Maybe They Read the Current? City of San Antonio to Resume Contract Talks With Police Union

The San Antonio Police Officers Association will resume talks with the City of San Antonio. - SAN ANTONIO POLICE DEPARTMENT
San Antonio Police Department
The San Antonio Police Officers Association will resume talks with the City of San Antonio.
Update: Wednesday, January 6, 3:45 p.m.:

Just kidding.

After the city trumpeted this morning that a deal to hold more negotiations had been struck, the San Antonio Express-News reports that's no longer the case.

Additional negotiations were contingent upon the city dropping its appeal, which it will not do. 

“The city needs to stand down and get back to the table. They should drop their appeal and accept our negotiation dates. We should settle this at the negotiating table, not in the courtroom,” Mike Helle, president of the San Antonio Police Officers Association, said. "“They are saying to first responders and the public they don't want a deal; instead, they want lawsuits and attacks on first responders and their families. We will not negotiate under the threat of legal action.”  

Original post begins below:

The City of San Antonio and the San Antonio Police Officers Association will resume contract negotiations later this month, even as the city moves forward with its lawsuit against the union.

The city announced in a news release today that the two sides would hold six bargaining sessions between Thursday, January 28 and Friday, February 12. Talks between the two sides have dragged on for nearly two years, and the city has brought lawsuits to challenge the legality of the evergreen clause in the police and fire unions' contracts.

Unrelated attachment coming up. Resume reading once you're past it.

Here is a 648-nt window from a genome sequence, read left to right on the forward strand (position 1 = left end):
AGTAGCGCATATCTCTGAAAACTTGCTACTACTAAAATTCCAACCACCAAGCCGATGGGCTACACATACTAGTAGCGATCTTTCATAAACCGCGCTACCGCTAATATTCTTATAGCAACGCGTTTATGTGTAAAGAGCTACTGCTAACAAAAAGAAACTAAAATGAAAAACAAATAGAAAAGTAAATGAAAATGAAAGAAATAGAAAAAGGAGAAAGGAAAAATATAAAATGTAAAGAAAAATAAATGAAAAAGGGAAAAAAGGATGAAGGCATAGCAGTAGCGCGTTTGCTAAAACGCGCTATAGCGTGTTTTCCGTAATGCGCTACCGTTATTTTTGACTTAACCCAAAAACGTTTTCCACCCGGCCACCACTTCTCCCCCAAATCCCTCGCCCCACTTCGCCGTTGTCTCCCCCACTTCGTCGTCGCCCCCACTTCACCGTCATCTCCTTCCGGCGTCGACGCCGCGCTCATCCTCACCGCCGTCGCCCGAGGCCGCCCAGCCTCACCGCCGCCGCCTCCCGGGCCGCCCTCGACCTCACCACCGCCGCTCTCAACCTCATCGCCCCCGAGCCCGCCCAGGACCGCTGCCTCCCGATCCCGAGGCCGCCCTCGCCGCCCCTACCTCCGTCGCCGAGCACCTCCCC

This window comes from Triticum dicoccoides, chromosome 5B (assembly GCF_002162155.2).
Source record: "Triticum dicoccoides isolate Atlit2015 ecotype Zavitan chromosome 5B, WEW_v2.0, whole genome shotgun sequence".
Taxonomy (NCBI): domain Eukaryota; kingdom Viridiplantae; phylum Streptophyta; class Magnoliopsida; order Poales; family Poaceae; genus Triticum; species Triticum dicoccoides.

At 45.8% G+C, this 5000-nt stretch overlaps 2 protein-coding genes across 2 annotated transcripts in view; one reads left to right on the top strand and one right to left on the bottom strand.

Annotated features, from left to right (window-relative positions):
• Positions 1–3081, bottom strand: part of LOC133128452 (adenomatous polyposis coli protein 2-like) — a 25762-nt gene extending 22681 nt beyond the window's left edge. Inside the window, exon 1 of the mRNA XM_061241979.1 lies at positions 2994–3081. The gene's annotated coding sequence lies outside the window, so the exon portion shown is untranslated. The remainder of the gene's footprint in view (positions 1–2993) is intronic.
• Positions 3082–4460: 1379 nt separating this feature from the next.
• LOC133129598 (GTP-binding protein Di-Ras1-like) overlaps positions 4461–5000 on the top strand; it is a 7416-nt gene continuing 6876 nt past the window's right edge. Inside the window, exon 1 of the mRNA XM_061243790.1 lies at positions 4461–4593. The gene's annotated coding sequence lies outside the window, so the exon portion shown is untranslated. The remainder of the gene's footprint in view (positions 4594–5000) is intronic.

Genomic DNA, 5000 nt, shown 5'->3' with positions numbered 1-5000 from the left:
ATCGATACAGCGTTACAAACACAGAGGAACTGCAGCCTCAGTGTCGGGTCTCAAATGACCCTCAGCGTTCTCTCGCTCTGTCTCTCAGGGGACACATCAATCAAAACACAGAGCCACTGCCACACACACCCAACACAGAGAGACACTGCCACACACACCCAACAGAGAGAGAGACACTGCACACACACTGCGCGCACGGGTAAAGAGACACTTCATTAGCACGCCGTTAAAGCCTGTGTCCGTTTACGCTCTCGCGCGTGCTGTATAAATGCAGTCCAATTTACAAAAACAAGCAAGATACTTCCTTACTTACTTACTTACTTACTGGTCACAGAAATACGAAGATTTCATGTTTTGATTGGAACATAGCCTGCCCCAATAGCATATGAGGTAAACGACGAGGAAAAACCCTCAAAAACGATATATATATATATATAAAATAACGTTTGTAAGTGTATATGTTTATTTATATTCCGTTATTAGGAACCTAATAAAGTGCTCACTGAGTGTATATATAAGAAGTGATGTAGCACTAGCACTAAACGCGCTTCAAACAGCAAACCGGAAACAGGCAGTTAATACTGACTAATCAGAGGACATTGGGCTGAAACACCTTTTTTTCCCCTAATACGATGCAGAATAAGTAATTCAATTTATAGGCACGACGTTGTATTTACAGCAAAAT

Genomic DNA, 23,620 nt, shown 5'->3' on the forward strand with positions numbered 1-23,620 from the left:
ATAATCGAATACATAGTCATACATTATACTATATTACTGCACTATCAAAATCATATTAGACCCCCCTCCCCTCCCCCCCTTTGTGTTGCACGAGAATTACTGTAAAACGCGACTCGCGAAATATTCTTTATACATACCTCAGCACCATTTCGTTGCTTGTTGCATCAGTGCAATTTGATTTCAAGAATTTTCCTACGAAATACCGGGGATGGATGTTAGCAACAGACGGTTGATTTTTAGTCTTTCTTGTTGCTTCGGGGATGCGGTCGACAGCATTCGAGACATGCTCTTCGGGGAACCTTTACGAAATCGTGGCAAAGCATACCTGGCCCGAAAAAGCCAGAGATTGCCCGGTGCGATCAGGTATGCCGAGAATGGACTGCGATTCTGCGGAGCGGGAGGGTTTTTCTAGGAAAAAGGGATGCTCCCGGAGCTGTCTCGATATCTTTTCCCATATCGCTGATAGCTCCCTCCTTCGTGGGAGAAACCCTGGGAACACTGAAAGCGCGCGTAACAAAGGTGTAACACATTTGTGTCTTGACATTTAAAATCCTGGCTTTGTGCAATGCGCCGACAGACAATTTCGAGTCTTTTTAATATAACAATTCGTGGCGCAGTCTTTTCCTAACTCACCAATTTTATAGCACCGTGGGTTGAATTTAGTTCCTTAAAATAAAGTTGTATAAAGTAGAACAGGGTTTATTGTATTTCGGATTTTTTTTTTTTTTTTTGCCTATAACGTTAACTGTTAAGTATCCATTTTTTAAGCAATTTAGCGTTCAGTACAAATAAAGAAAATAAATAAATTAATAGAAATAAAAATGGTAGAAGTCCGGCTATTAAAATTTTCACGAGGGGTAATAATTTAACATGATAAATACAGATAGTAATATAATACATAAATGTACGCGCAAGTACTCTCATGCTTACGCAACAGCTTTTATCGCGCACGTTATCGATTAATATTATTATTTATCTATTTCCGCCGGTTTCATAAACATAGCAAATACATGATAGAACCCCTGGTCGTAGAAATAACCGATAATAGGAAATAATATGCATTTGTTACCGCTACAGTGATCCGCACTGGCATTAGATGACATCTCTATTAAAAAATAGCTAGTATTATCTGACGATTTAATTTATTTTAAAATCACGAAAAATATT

The city filed a motion in October for the 45th District Court to summarily end the suit by ruling in their favor, which was denied. The city is now appealing that decision, but no action will be taken for at least six months — leaving more than enough time to come back to the bargaining table, Mayor Ivy Taylor said in the news release.

“There is plenty of time for parties negotiating in good faith to reach an agreement,” Taylor said. “When we agree to the terms of the contract, the lawsuit goes away. Until then, we will preserve the City’s legal options and take whatever actions are necessary to protect our taxpayers.” 

No doubt, the union and the city were spurred to this semi-reconciliation by a blurb in our 2016 resolutions story in today's issue of the Current. It reads:

For Police and Fire Unions and City Council: Resolve the Damn Police and Fire Union Contracts Already

If there's no deal by March, the fierce debate over the police and fire unions' contract with the city will be two years old. And with the city pursuing lawsuits over the contracts' evergreen clause, there's no definite end in sight. Union representatives have pledged to come back to the bargaining table if the suits are dropped, which some City Council members have urged other officials to do, but that seems unlikely. In 2016, we hope an agreement is finally reached that does right by the folks who keep us safe.

Jokes aside, we clearly can't take credit for this coming-back-together. And if these six meetings are as productive as the previous ones, we definitely won't.
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